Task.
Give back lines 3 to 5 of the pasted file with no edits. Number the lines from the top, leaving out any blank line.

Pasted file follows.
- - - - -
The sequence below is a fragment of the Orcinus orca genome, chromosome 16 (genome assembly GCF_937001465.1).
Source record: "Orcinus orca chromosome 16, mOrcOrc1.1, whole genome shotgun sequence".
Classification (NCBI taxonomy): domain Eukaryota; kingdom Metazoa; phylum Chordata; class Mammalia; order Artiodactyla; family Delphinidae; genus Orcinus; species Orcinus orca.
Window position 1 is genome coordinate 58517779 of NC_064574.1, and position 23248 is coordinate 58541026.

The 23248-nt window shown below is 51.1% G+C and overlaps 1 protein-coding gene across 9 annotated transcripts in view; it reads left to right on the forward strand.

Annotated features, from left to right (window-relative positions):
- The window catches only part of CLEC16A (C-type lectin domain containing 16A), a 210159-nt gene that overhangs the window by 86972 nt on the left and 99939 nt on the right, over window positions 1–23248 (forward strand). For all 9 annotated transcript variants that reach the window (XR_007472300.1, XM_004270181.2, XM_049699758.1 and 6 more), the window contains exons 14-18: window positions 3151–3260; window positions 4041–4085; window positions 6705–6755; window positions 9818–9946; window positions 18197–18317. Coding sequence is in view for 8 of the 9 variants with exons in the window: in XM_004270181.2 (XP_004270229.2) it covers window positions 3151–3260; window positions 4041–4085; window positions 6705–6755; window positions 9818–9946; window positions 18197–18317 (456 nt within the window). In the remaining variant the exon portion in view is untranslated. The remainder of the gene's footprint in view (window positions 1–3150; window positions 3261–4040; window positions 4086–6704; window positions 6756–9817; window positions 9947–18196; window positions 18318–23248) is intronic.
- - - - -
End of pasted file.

Classification (NCBI taxonomy): domain Eukaryota; kingdom Metazoa; phylum Chordata; class Mammalia; order Artiodactyla; family Delphinidae; genus Orcinus; species Orcinus orca.
Window position 1 is genome coordinate 58517779 of NC_064574.1, and position 23248 is coordinate 58541026.

The 23248-nt window shown below is 51.1% G+C and overlaps 1 protein-coding gene across 9 annotated transcripts in view; it reads left to right on the forward strand.